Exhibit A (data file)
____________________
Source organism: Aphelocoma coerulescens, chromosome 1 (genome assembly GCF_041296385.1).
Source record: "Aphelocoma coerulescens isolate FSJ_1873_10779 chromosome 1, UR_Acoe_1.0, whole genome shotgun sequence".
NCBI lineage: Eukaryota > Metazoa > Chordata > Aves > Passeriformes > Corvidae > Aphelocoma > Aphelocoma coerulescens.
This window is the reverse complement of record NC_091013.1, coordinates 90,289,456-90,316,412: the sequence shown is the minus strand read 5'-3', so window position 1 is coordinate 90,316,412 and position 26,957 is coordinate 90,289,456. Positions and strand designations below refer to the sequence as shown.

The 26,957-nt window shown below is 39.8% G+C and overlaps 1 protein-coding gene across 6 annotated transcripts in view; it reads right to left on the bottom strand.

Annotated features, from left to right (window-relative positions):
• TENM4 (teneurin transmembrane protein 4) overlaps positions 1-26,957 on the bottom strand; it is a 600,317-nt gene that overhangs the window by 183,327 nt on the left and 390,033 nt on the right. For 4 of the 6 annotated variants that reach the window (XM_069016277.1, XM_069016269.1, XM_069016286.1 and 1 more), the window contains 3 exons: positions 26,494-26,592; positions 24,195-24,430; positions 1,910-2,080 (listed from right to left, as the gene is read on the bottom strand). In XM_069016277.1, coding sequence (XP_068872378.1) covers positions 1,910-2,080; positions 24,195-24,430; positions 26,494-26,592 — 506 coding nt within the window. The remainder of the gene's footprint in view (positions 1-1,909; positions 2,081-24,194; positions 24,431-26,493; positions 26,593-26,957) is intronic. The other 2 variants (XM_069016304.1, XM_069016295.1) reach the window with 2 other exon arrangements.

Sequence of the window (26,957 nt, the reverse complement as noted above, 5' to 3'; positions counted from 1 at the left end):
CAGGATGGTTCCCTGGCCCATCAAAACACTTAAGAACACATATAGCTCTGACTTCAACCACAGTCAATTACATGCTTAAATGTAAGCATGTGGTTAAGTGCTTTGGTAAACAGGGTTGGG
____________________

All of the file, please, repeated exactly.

Source organism: Aphelocoma coerulescens, chromosome 1 (genome assembly GCF_041296385.1).
Source record: "Aphelocoma coerulescens isolate FSJ_1873_10779 chromosome 1, UR_Acoe_1.0, whole genome shotgun sequence".
NCBI lineage: Eukaryota > Metazoa > Chordata > Aves > Passeriformes > Corvidae > Aphelocoma > Aphelocoma coerulescens.
This window is the reverse complement of record NC_091013.1, coordinates 90,289,456-90,316,412: the sequence shown is the minus strand read 5'-3', so window position 1 is coordinate 90,316,412 and position 26,957 is coordinate 90,289,456. Positions and strand designations below refer to the sequence as shown.

The 26,957-nt window shown below is 39.8% G+C and overlaps 1 protein-coding gene across 6 annotated transcripts in view; it reads right to left on the bottom strand.

Annotated features, from left to right (window-relative positions):
• TENM4 (teneurin transmembrane protein 4) overlaps positions 1-26,957 on the bottom strand; it is a 600,317-nt gene that overhangs the window by 183,327 nt on the left and 390,033 nt on the right. For 4 of the 6 annotated variants that reach the window (XM_069016277.1, XM_069016269.1, XM_069016286.1 and 1 more), the window contains 3 exons: positions 26,494-26,592; positions 24,195-24,430; positions 1,910-2,080 (listed from right to left, as the gene is read on the bottom strand). In XM_069016277.1, coding sequence (XP_068872378.1) covers positions 1,910-2,080; positions 24,195-24,430; positions 26,494-26,592 — 506 coding nt within the window. The remainder of the gene's footprint in view (positions 1-1,909; positions 2,081-24,194; positions 24,431-26,493; positions 26,593-26,957) is intronic. The other 2 variants (XM_069016304.1, XM_069016295.1) reach the window with 2 other exon arrangements.

Sequence of the window (26,957 nt, the reverse complement as noted above, 5' to 3'; positions counted from 1 at the left end):
CAGGATGGTTCCCTGGCCCATCAAAACACTTAAGAACACATATAGCTCTGACTTCAACCACAGTCAATTACATGCTTAAATGTAAGCATGTGGTTAAGTGCTTTGGTAAACAGGGTTGGG